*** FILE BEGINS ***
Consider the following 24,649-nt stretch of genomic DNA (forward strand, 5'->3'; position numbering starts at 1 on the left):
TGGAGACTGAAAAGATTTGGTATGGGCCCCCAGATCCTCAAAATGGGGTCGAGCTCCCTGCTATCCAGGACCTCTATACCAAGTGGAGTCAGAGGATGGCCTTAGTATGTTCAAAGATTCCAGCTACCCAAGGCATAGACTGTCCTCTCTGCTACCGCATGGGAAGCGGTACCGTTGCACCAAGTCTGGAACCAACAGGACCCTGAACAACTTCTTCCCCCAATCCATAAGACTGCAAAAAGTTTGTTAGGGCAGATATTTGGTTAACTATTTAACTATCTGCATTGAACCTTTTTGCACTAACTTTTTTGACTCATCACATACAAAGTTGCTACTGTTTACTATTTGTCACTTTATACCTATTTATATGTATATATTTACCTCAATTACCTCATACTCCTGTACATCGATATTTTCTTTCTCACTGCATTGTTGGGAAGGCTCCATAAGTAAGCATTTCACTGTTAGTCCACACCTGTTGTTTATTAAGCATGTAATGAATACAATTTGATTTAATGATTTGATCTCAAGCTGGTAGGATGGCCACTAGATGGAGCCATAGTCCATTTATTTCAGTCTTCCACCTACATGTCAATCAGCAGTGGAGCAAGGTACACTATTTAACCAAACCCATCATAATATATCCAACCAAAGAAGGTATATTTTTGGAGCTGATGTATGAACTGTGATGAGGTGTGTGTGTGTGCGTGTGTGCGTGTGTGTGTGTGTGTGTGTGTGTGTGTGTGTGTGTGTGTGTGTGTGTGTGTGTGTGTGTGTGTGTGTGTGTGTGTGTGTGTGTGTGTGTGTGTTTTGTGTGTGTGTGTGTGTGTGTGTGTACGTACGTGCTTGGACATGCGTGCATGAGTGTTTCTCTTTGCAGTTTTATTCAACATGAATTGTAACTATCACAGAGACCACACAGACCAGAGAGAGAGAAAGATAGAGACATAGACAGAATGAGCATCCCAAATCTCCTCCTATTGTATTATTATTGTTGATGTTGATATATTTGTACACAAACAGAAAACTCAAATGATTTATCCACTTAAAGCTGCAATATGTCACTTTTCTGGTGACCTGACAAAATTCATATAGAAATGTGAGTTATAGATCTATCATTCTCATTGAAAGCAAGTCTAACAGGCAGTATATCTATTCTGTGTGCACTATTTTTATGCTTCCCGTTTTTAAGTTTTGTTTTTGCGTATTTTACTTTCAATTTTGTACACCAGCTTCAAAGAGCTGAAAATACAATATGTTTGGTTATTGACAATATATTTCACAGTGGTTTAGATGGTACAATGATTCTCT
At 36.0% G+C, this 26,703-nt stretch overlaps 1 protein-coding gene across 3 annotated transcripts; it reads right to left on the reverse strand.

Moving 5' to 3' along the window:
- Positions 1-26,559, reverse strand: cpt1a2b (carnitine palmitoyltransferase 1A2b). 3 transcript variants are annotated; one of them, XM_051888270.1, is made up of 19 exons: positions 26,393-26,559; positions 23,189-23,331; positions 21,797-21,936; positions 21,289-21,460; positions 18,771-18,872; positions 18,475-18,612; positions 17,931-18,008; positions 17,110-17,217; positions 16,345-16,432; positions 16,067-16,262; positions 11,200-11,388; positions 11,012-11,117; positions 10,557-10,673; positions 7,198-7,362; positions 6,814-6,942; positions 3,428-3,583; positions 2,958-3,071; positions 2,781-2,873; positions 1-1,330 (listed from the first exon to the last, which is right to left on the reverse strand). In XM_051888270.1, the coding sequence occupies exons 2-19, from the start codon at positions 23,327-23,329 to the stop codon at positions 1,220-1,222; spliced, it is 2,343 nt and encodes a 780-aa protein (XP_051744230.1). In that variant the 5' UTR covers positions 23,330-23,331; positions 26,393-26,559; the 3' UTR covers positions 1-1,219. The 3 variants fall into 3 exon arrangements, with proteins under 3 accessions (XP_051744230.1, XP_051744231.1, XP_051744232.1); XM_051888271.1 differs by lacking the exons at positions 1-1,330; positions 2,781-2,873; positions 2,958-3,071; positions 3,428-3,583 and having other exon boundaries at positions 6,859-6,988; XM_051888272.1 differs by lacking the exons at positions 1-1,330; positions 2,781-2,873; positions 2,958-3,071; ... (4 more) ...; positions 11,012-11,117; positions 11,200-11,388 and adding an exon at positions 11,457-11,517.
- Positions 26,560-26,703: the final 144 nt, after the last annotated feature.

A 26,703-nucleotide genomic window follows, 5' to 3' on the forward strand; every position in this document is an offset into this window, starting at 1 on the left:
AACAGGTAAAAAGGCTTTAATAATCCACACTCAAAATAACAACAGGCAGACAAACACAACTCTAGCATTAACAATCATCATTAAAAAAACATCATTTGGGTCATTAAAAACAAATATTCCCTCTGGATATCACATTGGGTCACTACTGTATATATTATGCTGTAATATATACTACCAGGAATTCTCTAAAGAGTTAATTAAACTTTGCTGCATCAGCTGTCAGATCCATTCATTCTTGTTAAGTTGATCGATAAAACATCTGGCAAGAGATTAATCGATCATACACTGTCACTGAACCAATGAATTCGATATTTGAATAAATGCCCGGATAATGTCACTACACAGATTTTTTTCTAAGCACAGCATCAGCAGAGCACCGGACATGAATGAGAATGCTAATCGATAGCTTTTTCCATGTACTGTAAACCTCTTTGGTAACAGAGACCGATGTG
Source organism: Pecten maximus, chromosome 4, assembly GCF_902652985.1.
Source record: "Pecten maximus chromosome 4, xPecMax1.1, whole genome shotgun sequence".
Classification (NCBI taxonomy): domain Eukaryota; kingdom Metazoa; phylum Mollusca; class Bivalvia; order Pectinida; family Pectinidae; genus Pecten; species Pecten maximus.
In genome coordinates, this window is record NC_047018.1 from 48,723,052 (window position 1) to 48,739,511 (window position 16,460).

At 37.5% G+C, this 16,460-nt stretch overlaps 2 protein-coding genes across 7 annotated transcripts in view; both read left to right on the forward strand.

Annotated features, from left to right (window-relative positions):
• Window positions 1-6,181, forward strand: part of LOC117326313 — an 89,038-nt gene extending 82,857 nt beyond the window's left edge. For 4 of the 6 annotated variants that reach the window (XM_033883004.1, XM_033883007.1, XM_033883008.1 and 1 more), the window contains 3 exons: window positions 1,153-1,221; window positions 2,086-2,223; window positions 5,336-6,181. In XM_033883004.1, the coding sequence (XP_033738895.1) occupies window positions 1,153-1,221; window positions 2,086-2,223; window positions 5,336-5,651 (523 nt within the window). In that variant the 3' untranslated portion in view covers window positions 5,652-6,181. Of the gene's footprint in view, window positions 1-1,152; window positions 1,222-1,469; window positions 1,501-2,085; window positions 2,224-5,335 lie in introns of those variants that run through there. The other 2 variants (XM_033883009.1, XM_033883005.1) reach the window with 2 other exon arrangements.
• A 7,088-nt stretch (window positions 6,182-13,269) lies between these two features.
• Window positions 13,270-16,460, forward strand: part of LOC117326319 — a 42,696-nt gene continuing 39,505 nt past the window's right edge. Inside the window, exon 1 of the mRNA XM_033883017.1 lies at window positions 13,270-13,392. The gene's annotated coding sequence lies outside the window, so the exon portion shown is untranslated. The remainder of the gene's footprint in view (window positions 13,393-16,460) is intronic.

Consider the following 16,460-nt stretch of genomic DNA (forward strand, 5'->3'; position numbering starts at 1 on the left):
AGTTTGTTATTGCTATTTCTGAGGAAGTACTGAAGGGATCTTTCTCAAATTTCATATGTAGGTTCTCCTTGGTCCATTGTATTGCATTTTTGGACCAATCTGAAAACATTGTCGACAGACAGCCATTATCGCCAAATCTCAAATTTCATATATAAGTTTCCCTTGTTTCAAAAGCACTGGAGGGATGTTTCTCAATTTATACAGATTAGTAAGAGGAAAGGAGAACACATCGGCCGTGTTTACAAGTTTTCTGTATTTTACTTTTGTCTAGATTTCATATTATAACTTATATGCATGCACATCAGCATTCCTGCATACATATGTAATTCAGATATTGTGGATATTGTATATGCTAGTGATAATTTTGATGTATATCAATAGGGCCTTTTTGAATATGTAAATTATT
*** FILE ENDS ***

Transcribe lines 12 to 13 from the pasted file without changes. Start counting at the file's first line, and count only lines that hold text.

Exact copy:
In genome coordinates, this window is record NC_047018.1 from 48,723,052 (window position 1) to 48,739,511 (window position 16,460).

At 37.5% G+C, this 16,460-nt stretch overlaps 2 protein-coding genes across 7 annotated transcripts in view; both read left to right on the forward strand.